DALLAS — Southwest Airlines co-founder Rollin King, a South Texas businessman who sat down in the 1960s with his attorney, Herb Kelleher, to sketch out the idea for an intra-Texas airline called Air Southwest, has died. He was 83.
King died Thursday in Dallas of the effects from a major stroke about a year ago, the Associated Press reported.
Southwest Airlines issued this statement: "It is with heavy heart that the company reports the passing of Southwest Airlines co-founder Rollin King."
"The extended family of Southwest Airlines employees and retirees shares in the loss of Rollin King and honors the legacy of affordable air travel he sparked more than 40 years ago," Southwest chairman, president and CEO Gary Kelly said.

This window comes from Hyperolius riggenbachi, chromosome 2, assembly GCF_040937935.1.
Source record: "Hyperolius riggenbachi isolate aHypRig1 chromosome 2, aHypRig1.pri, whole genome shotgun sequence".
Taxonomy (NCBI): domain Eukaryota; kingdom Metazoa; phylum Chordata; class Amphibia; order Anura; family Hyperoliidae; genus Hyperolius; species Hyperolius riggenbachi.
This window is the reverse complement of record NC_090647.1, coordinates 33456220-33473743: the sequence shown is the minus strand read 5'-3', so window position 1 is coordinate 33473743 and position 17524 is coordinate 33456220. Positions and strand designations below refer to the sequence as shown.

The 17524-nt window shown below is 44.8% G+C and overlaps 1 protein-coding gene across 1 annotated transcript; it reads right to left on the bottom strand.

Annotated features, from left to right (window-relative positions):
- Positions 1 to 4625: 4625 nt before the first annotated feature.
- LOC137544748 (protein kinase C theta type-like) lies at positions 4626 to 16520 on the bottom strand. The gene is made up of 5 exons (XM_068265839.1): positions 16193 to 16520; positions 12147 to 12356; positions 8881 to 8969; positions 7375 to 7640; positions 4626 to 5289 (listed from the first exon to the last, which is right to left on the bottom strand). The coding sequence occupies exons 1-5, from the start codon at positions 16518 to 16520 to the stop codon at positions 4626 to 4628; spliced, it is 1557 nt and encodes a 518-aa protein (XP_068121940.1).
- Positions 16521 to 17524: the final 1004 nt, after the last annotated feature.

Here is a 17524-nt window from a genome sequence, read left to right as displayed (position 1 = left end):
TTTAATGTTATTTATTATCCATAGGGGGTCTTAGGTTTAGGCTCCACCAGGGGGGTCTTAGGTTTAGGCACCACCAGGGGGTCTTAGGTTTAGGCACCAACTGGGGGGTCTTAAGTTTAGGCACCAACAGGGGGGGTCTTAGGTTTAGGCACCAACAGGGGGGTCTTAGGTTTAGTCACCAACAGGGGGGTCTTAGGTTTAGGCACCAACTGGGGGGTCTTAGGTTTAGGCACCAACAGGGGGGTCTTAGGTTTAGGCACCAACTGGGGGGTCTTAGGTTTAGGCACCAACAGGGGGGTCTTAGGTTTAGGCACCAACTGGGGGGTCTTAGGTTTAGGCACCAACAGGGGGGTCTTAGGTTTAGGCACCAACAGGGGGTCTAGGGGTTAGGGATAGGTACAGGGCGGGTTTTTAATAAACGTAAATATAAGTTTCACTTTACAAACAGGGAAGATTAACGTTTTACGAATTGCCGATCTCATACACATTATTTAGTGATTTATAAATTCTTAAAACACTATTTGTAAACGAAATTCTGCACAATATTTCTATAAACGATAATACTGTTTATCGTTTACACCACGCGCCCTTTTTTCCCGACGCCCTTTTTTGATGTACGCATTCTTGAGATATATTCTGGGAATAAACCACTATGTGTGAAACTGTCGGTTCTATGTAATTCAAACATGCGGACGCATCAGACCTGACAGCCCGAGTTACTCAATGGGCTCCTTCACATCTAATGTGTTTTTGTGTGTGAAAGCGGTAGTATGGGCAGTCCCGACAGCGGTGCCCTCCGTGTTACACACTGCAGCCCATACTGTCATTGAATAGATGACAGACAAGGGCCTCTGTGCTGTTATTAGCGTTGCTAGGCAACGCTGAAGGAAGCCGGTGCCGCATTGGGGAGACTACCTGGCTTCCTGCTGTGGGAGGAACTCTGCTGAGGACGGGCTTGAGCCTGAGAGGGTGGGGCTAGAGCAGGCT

The official myth was that King and Kelleher were at a San Antonio bar when they used a cocktail napkin to sketch out a map of Southwest's proposed route system: a triangle linking San Antonio, Dallas and Houston. King said a few years ago there was never any such napkin. But the myth became reality in that Southwest's first flights linked Dallas to San Antonio and to Houston. The third leg, San Antonio-Houston, began Nov. 14, 1971.